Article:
In their Kickstarter campaign Ron Gilbert, Gary Winnick, and Co. pitched Thimbleweed Park as “like an undiscovered classic LucasArts’ adventure game you’d never played before.” They succeeded.
Like most homages, Thimbleweed Park ($20 on Steam) works because it captures the spirit of those classic SCUMM adventures instead of the reality. The block of verbs in the lower-left corner, stunning pixel art, mind-bending puzzles—they conjure up memories of Monkey Island, Maniac Mansion, Day of the Tentacle, and so on. But the verbs are more flexible than they were back in the day, the pixel art more complex, and the puzzles often more logical than anything from the “real” classics.
The story, setting, and humor are Thimbleweed’s true strengths though. The setup is simple enough: There’s been a murder in the titular town of Thimbleweed Park, and you’ve been left to unravel the mystery. Thimbleweed Park is a Twin Peaks-esque town full of odd and unnerving characters though, like a foul-mouthed clown trapped at the local carnival, or a woman who converted her pie shop to sell vacuum tubes. It’s wonderfully bizarre, and chock full of inside jokes for longtime SCUMM fans and regular jokes for the rest.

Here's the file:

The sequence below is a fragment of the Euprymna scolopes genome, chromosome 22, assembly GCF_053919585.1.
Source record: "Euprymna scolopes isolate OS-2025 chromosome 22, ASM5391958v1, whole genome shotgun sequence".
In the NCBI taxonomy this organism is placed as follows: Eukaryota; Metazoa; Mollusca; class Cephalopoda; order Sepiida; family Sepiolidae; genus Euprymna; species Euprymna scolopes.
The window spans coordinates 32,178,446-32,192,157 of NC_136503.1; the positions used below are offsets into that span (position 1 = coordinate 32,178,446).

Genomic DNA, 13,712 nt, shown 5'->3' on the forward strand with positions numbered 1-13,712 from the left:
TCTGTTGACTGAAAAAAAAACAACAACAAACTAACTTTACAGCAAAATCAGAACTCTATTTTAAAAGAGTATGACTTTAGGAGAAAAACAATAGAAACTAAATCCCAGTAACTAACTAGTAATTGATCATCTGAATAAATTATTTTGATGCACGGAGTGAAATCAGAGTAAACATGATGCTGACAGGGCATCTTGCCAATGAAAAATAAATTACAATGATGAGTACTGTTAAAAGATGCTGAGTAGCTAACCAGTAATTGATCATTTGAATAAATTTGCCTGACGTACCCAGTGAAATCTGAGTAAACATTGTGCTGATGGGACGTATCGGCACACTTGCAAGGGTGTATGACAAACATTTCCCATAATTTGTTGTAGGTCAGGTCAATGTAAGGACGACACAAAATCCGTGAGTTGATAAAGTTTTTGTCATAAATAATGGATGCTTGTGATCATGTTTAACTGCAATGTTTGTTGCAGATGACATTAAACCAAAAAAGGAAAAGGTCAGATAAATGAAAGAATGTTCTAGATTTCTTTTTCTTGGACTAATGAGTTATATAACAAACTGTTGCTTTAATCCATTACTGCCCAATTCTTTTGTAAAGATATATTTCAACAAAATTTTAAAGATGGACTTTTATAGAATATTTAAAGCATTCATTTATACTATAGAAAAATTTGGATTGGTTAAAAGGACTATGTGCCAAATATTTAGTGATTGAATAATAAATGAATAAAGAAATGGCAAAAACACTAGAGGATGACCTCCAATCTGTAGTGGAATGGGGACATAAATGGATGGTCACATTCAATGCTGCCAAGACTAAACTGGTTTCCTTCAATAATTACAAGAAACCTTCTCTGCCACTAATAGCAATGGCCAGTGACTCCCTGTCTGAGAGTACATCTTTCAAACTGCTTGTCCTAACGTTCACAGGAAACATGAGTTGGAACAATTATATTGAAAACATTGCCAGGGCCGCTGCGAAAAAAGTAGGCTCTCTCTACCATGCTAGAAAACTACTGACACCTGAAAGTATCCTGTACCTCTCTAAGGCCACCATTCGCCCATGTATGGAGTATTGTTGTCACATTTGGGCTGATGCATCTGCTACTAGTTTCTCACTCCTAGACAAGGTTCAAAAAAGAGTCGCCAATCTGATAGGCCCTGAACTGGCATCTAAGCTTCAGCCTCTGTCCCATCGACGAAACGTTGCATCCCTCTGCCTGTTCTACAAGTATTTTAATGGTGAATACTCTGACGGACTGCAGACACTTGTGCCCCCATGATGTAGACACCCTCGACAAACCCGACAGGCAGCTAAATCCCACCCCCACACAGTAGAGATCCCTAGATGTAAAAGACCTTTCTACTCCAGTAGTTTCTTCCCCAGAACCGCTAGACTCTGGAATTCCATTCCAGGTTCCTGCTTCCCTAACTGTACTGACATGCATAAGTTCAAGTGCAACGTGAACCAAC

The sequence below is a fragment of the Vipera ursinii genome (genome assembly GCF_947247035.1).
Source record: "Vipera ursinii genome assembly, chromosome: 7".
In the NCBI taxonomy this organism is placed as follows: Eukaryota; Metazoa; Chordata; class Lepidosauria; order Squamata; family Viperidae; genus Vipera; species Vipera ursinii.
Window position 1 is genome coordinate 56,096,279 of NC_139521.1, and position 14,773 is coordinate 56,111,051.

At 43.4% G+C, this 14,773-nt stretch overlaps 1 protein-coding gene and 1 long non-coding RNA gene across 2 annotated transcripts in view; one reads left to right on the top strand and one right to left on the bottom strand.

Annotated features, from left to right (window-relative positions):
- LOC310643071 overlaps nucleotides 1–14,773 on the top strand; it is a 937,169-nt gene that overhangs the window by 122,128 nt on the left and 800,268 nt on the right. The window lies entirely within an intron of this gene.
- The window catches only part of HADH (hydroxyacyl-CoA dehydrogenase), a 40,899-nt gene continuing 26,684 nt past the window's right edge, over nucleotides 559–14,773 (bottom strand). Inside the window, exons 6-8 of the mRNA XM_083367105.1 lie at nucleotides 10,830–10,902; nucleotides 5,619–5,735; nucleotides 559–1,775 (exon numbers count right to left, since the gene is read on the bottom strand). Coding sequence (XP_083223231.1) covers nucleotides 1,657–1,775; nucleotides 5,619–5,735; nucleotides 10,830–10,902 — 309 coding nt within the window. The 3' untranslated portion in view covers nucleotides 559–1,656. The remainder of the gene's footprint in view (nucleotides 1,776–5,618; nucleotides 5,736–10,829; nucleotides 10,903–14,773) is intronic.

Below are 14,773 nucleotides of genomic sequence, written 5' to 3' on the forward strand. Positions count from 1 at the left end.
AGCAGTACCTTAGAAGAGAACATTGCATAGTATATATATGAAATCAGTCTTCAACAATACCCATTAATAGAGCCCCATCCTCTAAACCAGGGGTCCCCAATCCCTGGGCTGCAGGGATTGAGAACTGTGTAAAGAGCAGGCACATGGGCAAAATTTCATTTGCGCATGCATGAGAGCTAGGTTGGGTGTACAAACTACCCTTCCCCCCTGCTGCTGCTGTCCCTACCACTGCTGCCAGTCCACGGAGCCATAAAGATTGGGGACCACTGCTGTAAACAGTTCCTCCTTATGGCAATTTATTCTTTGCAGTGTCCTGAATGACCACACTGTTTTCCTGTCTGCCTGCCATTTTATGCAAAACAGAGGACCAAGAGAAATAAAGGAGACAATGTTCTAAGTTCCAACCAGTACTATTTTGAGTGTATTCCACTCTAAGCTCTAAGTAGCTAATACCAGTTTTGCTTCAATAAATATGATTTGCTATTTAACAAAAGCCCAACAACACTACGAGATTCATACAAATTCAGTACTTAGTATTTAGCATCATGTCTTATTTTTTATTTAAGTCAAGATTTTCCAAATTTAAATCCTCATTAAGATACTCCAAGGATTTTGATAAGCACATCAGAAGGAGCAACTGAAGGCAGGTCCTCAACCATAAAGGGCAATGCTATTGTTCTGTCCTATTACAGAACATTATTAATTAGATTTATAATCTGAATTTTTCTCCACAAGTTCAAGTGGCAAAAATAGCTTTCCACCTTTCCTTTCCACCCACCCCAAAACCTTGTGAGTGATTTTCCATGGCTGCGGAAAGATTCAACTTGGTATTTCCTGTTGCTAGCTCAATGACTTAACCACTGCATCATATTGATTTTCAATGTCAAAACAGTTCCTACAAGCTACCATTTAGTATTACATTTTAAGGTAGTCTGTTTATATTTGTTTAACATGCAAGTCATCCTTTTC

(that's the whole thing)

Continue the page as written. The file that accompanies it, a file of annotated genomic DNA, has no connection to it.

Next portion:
Wolfenstein II: The New Colossus
I could list a half-dozen things I don’t like about Wolfenstein II: The New Colossus ($60 on Steam), starting with the lack of feedback when you’re being shot and ending with the final big fight (a slog). But at the end of the day, I just don’t care.
I loved 2014’s Wolfenstein: The New Order, and Wolfenstein II gave me more of what I loved: The absurd swings between BJ Blazkowicz’s gravelly monologues one second and campy All American rah-rah patriotism the next, the Nazified alt-history takes on 1960s and 70s pop culture, a certain willingness to go for it, to come up with absurd set pieces and ideas and then stick with them. In The New Order that meant going to the moon. In The New Colossus, it’s...well, let’s just say an old dementia-riddled man provides some amazing entertainment.
So sure, there are a few parts where the pacing flags, a handful of arenas where the weaknesses of the shooting mechanics really get in the way.The New Colossus’s greatest sin is arriving in a post-Doom world, because the Doom reboot is one of the all-time great shooters. Wolfenstein II is not.
It’s one of the all-time great shooter stories though, tackling America’s strengths and its most dire social ills, with a side helping of (to quote Blazkowicz) “Lotta things you can do with a hatchet and a Nazi.”
The biggest misconception about Nier: Automata ($60 on Steam) is that it has five endings. It doesn’t. It has one ending, and it is worth your while to reach it.
The confusion stems from terminology. Nier boasts of 26 different “endings,” with five “main endings.” Having played a few visual novels and RPGs in my time, I took this to mean that the player reaches an ending and then starts over from the beginning to attempt a new one. Nier’s endings are more like chapters though. After each “ending” the game continues on into new territory, into bits of the story you’ve never seen before.